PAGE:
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Car dealers as well as boat dealers, RV dealers, maybe farm vehicle dealers and other asset types make deals with banks and finance companies to they can make loans to buyers. They may be paying the interest to the finance companies so they can offer a 0% loan to the retail customer for all or part of the loan term. Neither the finance company nor the dealer wants to make such loans to people who are likely to default. Such customers will not be offered this kind of financing. But remember too that these loans are secured by the asset - the car - which is also insured. But the dealer or the finance company holds that asset as collateral that they can seize to repay the loan. So the finance company gets paid off and the dealer keeps the profit he made selling the car. So these loans are designed to ensure the dealer nor the finance company looses much. These are called asset finance loans because there is always an asset (the car) to use as collateral.

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In addition to all the points made in other answers, in some jurisdictions (including the UK where I live) the consumer credit laws require the lender to allow the borrower to pay off the loan at any time. If the lender charges interest and the borrower pays off the loan early then the lender loses the interest that would have been paid during the rest of the loan period. However if the actual interest is baked into the sale price of an item and the loan to pay for it is nominally "0%" then the borrower still pays all the interest even if they pay off the loan immediately.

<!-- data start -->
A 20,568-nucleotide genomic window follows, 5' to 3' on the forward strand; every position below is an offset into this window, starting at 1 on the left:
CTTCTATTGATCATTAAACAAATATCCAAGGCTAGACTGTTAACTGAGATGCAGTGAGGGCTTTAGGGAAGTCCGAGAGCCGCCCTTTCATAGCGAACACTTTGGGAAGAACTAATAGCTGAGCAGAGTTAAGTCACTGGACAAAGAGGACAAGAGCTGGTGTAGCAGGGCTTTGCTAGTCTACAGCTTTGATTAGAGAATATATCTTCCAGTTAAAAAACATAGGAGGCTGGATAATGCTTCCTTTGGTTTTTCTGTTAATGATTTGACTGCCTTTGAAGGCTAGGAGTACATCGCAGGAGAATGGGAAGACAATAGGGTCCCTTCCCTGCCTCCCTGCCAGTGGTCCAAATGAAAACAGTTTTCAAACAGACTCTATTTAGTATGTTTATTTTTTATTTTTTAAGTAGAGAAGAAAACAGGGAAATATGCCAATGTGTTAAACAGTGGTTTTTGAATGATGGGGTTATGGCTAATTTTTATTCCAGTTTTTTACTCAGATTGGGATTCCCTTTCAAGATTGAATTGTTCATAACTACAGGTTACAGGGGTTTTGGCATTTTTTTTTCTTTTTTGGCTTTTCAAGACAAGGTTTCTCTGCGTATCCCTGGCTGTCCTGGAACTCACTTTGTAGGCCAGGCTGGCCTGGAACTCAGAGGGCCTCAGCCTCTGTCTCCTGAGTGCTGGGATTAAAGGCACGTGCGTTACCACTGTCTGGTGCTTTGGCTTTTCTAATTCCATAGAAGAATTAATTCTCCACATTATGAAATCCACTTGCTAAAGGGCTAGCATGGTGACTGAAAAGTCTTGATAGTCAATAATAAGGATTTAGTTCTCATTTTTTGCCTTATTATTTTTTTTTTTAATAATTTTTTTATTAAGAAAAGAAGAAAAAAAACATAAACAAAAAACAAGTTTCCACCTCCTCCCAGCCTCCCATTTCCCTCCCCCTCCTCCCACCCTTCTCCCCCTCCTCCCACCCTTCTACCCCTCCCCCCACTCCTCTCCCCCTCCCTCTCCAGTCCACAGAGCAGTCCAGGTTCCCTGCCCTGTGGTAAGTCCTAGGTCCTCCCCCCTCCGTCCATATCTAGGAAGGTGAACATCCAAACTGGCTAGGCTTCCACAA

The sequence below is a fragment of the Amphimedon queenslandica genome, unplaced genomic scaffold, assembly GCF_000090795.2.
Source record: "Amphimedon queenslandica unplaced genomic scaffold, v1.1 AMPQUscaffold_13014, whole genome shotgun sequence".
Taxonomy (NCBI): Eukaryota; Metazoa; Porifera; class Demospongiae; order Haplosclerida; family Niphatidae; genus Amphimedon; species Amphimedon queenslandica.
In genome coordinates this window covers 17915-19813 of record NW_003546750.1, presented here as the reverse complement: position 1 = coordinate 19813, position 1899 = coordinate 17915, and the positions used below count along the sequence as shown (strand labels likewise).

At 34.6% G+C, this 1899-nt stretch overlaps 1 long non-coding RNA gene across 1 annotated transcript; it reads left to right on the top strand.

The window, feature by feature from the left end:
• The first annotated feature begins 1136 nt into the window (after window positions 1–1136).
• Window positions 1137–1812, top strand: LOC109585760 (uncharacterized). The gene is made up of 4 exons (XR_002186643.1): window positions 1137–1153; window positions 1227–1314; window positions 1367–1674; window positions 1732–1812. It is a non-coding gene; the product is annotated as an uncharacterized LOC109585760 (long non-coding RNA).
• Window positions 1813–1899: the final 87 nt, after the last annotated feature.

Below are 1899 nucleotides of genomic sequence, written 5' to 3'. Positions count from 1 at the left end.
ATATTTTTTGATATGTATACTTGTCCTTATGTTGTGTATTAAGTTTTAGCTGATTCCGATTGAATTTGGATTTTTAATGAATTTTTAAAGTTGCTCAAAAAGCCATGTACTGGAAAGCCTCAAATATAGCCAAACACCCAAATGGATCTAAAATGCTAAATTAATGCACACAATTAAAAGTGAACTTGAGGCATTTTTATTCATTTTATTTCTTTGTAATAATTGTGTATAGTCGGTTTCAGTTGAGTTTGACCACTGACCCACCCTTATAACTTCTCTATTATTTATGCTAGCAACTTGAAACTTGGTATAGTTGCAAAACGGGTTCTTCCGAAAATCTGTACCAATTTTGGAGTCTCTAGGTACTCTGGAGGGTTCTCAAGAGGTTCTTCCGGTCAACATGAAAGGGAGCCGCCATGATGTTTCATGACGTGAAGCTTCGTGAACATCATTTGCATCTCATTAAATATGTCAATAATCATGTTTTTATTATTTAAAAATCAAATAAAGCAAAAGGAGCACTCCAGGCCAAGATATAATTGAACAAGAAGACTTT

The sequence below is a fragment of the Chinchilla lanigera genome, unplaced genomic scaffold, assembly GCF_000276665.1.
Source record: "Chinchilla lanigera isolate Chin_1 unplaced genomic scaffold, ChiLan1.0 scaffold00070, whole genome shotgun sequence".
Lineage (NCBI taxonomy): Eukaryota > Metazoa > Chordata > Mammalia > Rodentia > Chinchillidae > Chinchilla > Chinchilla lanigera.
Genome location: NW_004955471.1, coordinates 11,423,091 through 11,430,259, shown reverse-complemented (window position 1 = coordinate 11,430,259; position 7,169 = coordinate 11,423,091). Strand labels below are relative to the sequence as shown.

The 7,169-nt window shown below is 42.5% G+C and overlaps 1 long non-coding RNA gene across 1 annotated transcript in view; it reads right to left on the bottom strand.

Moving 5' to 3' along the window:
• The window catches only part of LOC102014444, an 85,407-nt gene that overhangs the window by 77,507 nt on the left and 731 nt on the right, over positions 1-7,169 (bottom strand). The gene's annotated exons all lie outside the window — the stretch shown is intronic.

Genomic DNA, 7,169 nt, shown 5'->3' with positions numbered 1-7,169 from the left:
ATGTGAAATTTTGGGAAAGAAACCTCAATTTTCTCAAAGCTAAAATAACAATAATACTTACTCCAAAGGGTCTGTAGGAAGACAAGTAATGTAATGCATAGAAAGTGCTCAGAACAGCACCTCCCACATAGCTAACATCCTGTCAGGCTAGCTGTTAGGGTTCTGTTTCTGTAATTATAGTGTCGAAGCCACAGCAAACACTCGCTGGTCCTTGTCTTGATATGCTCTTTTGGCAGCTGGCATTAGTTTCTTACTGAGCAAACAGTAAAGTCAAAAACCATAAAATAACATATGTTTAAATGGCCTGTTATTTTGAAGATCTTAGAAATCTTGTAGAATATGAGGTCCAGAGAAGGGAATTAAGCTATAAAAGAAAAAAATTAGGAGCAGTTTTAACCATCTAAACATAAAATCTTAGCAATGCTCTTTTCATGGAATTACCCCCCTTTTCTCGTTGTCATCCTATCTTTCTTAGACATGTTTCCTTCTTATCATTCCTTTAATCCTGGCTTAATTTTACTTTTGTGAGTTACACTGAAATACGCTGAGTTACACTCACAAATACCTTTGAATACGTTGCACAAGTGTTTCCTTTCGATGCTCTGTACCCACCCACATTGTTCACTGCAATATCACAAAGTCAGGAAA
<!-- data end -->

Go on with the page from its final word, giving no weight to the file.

If you think this game is being played then you can ask for a "cash discount" (or similar wording: I once had problems with a car salesman who thought I meant a suitcase full of used £20s), meaning you want to avoid paying the interest as you are not taking a loan.

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Very good answers as to how 0% loans are typically done. In addition, many are either tied to a specific large item purchase, or credit cards with a no interest period. On credit card transactions the bank is getting a fee from the retailer, who in turn is giving you a hidden charge to cover that fee. In the case of a large purchase item like a car, the retailer is again quite likely paying a fee to cover what would be that interest, something they are willing to do to make the sale. They will typically be less prone to deal as low a price in negotiation if you were not making that deal, or at times they may offer either a rebate or special low to zero finance rates, but you don't get both.